Howells considered himself "a reincarnation of one of the lesser Tudor luminaries." Many organists are familiar with his Master Tallis's Testament (1940) from the Six Pieces, but he also wrote two collections of neo-Tudor pieces (not for the organ): Lambert's Clavichord (1926-7) and Howells' Clavichord (1941-1961).
Each one of these pieces is a little jewel.
They're performed brilliantly by John Paul on a Centaur CD (CRC 2536). John Paul performs them on a lautenwerck:
Like many aficianados of the harpsichord, I intially acquired a score of Lambert's Clavichord as part of a search for twentieth century repertoire. I used small groups of these pieces in recitals for many years in addition to playing them on the organ as pre-service and recital music. Howells' Clavichord with its expansive and rich textures, became a great source of joy to play on the piano. In 1995 I acquired an Anden Houben single manual lautenwerck (a lute-harpsichord strung in natural gut) and Lambert's Clavichord took on a new richness. In 1998 Houben made a double manual lautenwerck for me which incorporated a peau de buffle, a set of jacks voiced in soft leather. the sound is delicate and flexible with the capacity of some dynamic change from finger touch, and also uses a shove coupler to progressively adjust the degree of tone decay through changes in the damper position. Here at last it seemed to me was the perfect instrument to produce effectively the wide range of texture, style, and mood called for in the pieces from both the 1928 and 1931 sets.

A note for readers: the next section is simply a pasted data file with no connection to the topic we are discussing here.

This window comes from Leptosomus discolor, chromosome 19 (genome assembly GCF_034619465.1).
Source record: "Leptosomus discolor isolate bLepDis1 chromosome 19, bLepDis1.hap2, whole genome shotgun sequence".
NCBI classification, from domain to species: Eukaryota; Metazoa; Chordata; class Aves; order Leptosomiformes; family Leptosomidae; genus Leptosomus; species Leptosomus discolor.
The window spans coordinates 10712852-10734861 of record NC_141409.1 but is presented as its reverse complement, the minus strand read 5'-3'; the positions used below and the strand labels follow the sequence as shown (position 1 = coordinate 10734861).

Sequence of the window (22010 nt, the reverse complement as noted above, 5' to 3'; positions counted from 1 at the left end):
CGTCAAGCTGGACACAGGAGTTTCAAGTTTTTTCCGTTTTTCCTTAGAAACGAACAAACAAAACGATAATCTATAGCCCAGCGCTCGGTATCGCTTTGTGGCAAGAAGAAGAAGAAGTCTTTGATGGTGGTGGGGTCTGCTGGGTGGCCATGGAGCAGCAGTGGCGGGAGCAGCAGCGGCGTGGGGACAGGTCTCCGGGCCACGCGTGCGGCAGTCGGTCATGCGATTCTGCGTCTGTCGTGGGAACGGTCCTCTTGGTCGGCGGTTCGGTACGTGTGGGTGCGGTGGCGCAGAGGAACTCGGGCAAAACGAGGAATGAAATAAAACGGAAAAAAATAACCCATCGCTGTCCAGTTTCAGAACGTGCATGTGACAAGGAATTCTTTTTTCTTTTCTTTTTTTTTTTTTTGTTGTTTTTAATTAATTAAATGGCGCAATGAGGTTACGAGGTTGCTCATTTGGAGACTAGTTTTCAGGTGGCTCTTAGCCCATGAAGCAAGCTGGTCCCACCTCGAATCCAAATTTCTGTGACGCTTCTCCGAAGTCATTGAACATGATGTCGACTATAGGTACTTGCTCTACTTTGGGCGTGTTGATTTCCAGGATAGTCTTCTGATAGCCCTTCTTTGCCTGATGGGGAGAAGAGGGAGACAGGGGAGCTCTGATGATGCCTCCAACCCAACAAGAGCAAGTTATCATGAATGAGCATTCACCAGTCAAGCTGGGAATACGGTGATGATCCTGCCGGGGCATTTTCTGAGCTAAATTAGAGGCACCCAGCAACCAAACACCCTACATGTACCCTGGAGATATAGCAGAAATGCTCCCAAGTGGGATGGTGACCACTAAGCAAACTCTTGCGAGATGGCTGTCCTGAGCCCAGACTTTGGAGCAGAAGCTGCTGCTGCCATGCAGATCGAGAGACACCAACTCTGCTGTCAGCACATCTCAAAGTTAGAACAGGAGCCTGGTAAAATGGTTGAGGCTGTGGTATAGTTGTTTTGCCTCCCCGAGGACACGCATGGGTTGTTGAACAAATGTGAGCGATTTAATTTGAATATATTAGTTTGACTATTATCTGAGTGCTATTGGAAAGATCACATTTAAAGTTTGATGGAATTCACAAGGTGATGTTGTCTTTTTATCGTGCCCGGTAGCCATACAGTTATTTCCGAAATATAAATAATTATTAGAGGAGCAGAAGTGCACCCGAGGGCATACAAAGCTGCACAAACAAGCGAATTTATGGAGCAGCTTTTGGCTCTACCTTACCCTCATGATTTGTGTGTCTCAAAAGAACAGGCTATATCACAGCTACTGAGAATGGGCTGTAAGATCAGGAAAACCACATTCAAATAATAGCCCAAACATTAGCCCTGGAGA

from the liner notes
I would love to hear anyone, especially John Paul, play these on a lautenwerck live.
Read more: The LUTE HARPSICHORD: A Forgotten Instrument by Anden Houben
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